Every true quantum experiment relies on interference effects, which are the physical manifestation of the superposition principle of quantum mechanics. In our work [WY], for the first time, we are able to derive universal measures of how strong the coherence of superposition is in any given quantum state. We do this by viewing superposition as a resource, and consider how it can be manipulated under so-called ‘incoherent’ operations [BCP].
Our main findings are simple formulas for how much pure coherence is contained in a given quantum state, by answering two fundamental questions: How efficiently can one transform the state into pure coherence (distillation)? And how efficient is the reverse process (formation)? It turns out that any quantum state that is not itself incoherent, however noisy it is, has some bit of pure coherence that can be extracted from it. At the same time, distillation and formation are in general not inverses to each other. Rather, there is irreversible loss of coherence in any cyclic process of first forming a noisy state from pure coherence and then distilling that coherence back to pure.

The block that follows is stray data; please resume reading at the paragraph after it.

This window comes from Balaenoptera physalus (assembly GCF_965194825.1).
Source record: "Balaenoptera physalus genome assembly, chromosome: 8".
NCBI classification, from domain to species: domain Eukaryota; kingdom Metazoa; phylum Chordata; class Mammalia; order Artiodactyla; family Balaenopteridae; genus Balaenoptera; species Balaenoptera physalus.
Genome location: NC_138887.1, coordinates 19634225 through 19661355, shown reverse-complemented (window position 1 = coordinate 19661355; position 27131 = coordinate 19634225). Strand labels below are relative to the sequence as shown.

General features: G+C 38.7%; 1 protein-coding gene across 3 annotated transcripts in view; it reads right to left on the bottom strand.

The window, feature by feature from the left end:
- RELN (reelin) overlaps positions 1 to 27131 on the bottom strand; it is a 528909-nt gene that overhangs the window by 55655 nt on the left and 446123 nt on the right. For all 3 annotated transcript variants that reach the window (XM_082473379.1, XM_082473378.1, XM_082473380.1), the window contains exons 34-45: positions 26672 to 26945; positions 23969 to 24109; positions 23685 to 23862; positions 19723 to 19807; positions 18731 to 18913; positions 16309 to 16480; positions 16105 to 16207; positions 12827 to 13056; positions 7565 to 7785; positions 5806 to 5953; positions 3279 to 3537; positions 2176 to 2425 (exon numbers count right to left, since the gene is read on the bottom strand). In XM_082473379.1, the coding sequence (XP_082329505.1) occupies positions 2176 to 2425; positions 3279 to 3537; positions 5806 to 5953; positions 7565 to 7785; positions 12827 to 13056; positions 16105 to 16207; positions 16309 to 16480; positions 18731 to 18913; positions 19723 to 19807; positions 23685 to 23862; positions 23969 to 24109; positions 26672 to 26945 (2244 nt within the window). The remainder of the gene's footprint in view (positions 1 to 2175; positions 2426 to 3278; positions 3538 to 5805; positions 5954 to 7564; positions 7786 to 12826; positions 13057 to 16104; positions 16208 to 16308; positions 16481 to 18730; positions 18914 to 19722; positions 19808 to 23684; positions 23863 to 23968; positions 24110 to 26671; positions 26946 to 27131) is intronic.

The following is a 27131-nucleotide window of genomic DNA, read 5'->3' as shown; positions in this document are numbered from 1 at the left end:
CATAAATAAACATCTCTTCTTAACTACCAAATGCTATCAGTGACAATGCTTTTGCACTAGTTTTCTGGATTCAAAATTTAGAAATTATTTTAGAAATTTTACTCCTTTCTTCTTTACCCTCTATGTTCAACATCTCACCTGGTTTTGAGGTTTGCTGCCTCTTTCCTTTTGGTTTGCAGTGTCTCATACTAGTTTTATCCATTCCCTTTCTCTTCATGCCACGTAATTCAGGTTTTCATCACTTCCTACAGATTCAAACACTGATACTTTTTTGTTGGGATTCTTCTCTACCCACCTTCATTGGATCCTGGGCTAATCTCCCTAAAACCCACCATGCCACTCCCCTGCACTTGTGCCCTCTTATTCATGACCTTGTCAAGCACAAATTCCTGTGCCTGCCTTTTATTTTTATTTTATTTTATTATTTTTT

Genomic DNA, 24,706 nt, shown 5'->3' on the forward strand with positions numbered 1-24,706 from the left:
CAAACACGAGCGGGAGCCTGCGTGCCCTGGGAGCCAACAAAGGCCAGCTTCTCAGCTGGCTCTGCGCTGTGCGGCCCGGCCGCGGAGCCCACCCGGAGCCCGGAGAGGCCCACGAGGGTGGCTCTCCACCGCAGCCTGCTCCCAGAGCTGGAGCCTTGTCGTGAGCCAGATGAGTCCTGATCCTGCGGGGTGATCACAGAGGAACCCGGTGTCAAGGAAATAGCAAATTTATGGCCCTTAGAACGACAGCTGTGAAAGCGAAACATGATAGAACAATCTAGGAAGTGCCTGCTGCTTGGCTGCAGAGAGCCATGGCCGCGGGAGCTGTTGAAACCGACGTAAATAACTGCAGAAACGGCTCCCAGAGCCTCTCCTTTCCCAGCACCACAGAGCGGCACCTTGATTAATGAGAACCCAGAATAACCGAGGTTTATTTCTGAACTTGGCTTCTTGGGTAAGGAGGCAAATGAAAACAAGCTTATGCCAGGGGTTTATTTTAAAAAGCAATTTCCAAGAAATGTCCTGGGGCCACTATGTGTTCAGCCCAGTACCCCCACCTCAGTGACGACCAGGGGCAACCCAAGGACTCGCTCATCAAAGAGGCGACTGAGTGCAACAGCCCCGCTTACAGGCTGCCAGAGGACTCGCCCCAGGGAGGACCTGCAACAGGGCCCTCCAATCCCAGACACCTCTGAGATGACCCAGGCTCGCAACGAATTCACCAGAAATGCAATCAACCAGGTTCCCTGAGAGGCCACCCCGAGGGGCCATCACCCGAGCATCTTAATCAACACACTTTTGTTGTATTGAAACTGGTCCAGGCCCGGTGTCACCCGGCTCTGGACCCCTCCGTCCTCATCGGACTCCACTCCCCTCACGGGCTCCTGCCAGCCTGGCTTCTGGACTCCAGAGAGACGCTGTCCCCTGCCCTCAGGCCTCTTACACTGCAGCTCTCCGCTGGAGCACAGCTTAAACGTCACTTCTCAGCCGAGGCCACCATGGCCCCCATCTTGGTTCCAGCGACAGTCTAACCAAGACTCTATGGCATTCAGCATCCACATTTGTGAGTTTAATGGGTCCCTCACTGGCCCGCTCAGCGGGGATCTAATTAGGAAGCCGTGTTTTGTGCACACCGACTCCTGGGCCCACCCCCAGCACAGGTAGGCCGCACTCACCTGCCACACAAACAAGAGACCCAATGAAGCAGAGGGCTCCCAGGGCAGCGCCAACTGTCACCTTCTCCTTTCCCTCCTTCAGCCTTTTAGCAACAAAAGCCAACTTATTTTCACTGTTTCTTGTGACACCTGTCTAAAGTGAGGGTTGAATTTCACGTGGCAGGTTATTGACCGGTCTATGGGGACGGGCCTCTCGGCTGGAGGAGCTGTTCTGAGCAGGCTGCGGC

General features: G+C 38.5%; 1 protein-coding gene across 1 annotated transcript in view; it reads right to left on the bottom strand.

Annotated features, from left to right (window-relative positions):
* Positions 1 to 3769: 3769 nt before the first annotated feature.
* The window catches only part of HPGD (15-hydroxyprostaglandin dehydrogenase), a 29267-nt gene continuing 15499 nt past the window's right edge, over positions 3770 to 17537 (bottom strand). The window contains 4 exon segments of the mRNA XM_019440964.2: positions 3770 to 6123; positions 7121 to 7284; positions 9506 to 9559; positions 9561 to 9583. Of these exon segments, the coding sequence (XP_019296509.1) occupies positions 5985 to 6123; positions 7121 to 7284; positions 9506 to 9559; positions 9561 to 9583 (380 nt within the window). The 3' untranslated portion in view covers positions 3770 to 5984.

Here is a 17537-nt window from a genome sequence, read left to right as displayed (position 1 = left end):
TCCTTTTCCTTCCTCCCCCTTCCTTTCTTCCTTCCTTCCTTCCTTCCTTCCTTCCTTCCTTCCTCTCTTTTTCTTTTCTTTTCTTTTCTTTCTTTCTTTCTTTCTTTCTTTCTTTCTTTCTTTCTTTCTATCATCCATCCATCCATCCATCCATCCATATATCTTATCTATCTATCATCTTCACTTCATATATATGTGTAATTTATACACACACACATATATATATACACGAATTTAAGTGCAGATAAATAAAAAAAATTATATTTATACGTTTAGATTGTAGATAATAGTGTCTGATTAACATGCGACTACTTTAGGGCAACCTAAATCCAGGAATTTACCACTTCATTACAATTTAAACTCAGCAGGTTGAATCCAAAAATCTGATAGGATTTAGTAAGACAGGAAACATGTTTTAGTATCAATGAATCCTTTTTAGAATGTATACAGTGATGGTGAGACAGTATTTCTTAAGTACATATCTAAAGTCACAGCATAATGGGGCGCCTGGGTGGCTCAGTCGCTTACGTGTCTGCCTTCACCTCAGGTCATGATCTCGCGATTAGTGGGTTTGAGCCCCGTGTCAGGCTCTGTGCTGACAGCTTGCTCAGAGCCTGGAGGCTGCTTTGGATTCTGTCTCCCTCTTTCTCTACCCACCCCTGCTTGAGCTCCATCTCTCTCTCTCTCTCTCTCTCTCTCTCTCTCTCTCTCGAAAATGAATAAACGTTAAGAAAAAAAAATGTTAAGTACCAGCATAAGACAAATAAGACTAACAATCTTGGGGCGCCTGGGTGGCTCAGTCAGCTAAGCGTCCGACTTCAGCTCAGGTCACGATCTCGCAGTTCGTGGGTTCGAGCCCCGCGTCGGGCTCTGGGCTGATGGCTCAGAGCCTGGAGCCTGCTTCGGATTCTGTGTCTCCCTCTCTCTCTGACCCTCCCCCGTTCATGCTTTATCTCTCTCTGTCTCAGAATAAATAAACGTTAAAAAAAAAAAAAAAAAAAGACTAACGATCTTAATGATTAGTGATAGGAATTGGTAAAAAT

Traditionally, the degree of coherence is linked to the visibility of interference fringes in characteristic standardized experiments: double or multi-slit setups, interferometers, etc. In contrast, our approach quantifies the strength of coherence not with respect to a certain standard task, but by the performance at the best experiment tailored to the specific resource state.
In subsequent work [SCR+], we made a fruitful comparison between the resource of coherence, and another major manifestation of quantumness, entanglement, which intuitively is the natural form of quantum coherence as correlation. We did this by studying their interplay and mutual tradeoff in the basic quantum information task of “state merging”, a fundamental primitive protocol unifying data compression and error correction. We found various bounds on the tradeoff, suggesting that entanglement can be much more powerful than mere coherence.